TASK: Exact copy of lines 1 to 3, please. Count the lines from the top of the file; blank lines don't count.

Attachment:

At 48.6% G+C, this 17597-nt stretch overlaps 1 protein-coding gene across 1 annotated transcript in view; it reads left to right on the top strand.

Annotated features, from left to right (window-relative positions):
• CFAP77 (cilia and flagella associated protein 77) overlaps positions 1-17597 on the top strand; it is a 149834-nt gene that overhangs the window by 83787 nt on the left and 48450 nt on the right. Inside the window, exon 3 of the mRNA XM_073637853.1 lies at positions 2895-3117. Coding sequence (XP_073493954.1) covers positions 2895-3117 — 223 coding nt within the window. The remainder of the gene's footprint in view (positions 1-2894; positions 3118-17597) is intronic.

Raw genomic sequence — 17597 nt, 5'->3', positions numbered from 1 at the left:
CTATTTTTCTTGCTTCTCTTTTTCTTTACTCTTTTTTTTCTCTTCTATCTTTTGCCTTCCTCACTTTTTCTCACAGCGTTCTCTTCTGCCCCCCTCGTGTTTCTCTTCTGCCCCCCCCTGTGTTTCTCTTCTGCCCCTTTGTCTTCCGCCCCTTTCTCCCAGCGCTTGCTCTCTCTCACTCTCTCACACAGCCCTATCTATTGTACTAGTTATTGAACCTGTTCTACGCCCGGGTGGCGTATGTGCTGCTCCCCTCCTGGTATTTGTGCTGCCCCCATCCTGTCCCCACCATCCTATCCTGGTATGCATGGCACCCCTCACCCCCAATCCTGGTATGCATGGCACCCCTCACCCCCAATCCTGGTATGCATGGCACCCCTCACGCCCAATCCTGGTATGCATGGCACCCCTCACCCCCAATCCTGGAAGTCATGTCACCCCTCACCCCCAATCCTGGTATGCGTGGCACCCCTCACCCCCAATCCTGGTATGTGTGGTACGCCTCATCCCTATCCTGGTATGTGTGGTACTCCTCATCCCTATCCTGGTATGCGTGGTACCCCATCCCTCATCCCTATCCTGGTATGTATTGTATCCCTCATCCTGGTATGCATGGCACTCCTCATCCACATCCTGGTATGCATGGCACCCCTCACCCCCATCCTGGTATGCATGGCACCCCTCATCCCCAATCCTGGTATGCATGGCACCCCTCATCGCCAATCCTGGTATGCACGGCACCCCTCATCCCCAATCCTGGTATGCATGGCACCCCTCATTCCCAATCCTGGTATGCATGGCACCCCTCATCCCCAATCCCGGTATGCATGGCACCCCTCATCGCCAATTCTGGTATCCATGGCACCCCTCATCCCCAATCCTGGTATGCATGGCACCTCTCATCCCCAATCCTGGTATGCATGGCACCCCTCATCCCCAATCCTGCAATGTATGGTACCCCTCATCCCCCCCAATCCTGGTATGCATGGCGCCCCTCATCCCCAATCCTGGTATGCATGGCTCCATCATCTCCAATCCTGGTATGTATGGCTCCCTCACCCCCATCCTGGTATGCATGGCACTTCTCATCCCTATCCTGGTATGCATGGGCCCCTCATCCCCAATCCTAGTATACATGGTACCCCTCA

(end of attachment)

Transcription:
At 48.6% G+C, this 17597-nt stretch overlaps 1 protein-coding gene across 1 annotated transcript in view; it reads left to right on the top strand.

Annotated features, from left to right (window-relative positions):
• CFAP77 (cilia and flagella associated protein 77) overlaps positions 1-17597 on the top strand; it is a 149834-nt gene that overhangs the window by 83787 nt on the left and 48450 nt on the right. Inside the window, exon 3 of the mRNA XM_073637853.1 lies at positions 2895-3117. Coding sequence (XP_073493954.1) covers positions 2895-3117 — 223 coding nt within the window. The remainder of the gene's footprint in view (positions 1-2894; positions 3118-17597) is intronic.